Next, simply click the “Confirm Follow” button. This will cause you to receive the following email:

From that point forward, whenever I post to the course blog, you will immediately receive a nicely formatted version of the blog posting via email. Also, you can opt to change your delivery preferences, or even cancel your subscription.

Calculus and Probability & Statistics recommendations…

Since many of the topics covered in Finance 4335 require a basic knowledge and comfort level with differential calculus and probability & statistics, the second class meeting (August 23) will include a mathematics tutorial, and the third and fourth class meetings (August 28-30) will cover probability & statistics. I know of no better online resource for brushing up on (or learning for the first time) these topics than the Khan Academy.

So here are my suggestions for Khan Academy videos which cover these topics (unless otherwise noted, all sections included in the links which follow are recommended):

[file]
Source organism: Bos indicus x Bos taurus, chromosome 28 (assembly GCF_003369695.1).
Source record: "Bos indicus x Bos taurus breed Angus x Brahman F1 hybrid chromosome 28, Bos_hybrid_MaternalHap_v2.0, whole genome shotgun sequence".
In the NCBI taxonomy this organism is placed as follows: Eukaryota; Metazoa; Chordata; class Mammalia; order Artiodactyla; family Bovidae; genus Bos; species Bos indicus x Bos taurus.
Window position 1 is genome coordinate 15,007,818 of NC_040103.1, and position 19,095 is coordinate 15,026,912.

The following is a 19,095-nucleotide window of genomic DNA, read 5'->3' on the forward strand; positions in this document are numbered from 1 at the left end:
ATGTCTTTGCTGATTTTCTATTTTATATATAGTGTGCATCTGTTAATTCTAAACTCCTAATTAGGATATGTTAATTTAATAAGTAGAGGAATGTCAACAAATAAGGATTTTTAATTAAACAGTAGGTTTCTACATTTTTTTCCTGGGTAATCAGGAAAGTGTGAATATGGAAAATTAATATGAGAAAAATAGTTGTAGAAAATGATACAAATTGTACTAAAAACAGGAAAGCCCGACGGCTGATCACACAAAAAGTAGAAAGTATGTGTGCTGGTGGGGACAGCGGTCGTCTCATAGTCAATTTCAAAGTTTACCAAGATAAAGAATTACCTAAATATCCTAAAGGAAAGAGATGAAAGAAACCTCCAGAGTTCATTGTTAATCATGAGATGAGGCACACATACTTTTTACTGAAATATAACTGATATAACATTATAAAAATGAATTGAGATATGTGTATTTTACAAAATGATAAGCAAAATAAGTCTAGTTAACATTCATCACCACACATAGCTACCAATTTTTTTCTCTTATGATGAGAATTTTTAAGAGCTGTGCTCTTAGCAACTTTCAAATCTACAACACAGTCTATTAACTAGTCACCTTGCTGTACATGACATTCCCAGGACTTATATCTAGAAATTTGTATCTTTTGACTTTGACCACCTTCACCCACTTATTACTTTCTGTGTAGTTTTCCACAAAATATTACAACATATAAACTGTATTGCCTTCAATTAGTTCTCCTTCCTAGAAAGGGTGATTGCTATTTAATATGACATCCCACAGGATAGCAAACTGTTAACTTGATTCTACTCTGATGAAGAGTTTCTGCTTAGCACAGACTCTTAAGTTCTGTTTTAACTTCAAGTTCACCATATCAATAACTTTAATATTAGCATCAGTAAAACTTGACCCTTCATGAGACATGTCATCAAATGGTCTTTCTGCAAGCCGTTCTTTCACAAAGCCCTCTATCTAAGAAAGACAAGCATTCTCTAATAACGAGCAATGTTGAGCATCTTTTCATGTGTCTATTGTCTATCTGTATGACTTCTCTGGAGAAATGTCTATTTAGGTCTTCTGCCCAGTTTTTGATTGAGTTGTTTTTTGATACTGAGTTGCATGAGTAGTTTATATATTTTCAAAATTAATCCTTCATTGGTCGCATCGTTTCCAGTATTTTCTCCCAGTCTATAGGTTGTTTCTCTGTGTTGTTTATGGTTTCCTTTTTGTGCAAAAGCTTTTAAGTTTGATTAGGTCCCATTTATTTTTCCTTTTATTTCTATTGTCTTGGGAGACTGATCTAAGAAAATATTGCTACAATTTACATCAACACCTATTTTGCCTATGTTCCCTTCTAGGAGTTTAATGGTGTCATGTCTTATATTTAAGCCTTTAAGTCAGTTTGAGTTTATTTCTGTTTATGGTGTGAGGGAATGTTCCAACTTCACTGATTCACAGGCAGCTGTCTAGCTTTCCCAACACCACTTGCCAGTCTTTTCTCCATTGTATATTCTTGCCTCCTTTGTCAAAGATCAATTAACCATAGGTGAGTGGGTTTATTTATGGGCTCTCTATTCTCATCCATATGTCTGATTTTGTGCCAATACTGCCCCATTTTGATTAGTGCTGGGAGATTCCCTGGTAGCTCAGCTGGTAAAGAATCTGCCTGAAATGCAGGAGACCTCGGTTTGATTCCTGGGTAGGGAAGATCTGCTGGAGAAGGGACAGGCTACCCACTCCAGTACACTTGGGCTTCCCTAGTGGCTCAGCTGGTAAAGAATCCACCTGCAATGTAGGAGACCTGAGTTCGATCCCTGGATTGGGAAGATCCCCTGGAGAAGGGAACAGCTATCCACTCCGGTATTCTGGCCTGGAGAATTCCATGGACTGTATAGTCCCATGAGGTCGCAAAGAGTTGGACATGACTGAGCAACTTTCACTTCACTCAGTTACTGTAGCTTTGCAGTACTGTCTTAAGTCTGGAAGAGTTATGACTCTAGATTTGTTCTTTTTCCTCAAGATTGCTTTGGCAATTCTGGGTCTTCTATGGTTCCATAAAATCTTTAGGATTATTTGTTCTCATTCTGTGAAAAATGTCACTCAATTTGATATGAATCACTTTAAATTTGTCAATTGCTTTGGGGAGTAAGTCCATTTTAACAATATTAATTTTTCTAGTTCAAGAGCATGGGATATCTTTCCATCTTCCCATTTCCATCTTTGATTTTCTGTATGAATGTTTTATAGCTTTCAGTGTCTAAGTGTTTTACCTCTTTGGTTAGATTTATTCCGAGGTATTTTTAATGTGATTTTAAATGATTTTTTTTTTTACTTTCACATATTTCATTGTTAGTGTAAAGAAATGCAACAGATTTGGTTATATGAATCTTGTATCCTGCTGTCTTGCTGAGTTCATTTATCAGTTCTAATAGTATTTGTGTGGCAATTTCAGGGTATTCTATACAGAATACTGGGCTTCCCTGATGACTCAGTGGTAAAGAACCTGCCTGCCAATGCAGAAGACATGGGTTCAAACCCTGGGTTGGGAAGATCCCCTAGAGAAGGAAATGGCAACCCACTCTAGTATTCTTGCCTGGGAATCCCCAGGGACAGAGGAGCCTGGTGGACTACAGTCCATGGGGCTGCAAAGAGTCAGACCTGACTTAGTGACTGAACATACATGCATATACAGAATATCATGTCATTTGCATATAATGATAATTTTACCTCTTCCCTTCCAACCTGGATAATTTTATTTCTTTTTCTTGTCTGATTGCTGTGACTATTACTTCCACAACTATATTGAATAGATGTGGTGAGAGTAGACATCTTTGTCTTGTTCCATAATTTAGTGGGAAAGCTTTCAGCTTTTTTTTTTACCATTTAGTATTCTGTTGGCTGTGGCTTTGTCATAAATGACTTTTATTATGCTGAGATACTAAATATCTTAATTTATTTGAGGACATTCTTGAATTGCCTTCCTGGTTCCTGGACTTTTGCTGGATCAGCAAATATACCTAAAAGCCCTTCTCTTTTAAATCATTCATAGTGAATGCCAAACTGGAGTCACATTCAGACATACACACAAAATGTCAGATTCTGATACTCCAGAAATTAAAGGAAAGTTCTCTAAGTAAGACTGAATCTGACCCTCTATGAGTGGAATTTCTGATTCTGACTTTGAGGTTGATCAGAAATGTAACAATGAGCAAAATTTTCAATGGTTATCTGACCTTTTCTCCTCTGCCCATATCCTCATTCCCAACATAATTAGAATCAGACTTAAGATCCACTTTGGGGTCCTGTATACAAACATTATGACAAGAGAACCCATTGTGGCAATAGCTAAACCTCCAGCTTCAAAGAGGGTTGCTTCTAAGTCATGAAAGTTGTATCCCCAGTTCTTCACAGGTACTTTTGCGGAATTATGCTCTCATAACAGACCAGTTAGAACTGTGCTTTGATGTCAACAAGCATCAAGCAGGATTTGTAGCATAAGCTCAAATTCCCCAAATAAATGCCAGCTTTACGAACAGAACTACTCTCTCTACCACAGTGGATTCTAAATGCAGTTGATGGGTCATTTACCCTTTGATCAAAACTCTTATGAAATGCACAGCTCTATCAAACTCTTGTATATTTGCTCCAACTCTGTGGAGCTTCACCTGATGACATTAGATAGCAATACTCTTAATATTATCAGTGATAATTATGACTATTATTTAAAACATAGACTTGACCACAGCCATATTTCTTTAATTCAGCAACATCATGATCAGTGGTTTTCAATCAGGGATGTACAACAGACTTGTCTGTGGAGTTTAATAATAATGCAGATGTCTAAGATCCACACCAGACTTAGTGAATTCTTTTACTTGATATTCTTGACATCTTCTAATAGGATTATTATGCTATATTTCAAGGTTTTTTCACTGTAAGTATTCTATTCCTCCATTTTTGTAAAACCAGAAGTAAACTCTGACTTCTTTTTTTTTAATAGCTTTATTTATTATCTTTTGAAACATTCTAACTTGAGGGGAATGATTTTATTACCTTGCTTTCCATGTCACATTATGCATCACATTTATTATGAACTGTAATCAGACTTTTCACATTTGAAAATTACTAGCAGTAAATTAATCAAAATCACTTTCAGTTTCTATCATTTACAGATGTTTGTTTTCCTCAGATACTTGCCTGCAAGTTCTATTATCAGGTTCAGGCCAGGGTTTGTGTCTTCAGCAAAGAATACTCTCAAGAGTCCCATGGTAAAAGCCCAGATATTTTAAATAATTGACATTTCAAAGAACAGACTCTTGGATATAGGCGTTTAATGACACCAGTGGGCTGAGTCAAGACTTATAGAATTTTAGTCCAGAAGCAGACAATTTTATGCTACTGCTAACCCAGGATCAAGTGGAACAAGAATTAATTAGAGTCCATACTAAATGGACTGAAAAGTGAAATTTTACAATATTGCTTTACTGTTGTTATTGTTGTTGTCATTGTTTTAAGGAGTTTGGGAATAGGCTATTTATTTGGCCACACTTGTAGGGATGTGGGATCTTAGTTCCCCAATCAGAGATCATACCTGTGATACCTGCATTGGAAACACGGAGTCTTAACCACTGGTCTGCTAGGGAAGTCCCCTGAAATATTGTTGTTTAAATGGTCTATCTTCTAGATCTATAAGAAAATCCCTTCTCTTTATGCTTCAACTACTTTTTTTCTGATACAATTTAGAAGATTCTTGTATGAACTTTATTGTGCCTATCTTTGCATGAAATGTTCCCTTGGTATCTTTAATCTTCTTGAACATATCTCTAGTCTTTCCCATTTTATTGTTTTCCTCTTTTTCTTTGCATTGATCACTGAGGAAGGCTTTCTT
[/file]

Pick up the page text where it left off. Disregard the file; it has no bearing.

Finally, if your algebra is a bit rusty, I would also recommend checking out the Khan Academy’s review of algebra.

How to obtain a Fall 2018 Wall Street Journal subscription

A subscription to the Wall Street Journal is required for Finance 4335. In order to subscribe to the Wall Street Journal (WSJ) for the Fall 2018 semester, go to http://r.wsj.net/j73NM. Your WSJ subscription includes access to print, online, tablet and mobile editions, and only costs \$1 for a 15 week subscription. At your option, you may choose to receive both the digital and paper versions of WSJ or only the WSJ digital version.

Throughout the semester, I will often reference specific WSJ articles on the course blog and in class. Finance 4335 topics (as well as topics in many of your other business school courses) come to life in the world outside the Baylor bubble when you read make a habit of reading the WSJ on a regular basis. Furthermore, if you expect to interview for jobs or internships anytime soon, reading the WSJ will give you a leg up on the competition, since you will be better informed and have more compelling ideas and insights to share with recruiters.

In closing, the following (2 minute) video provides a helpful introduction to the WSJ, providing time-saving tips to help you get the most from WSJ and succeed not only in Finance 4335, but also your other courses and careers: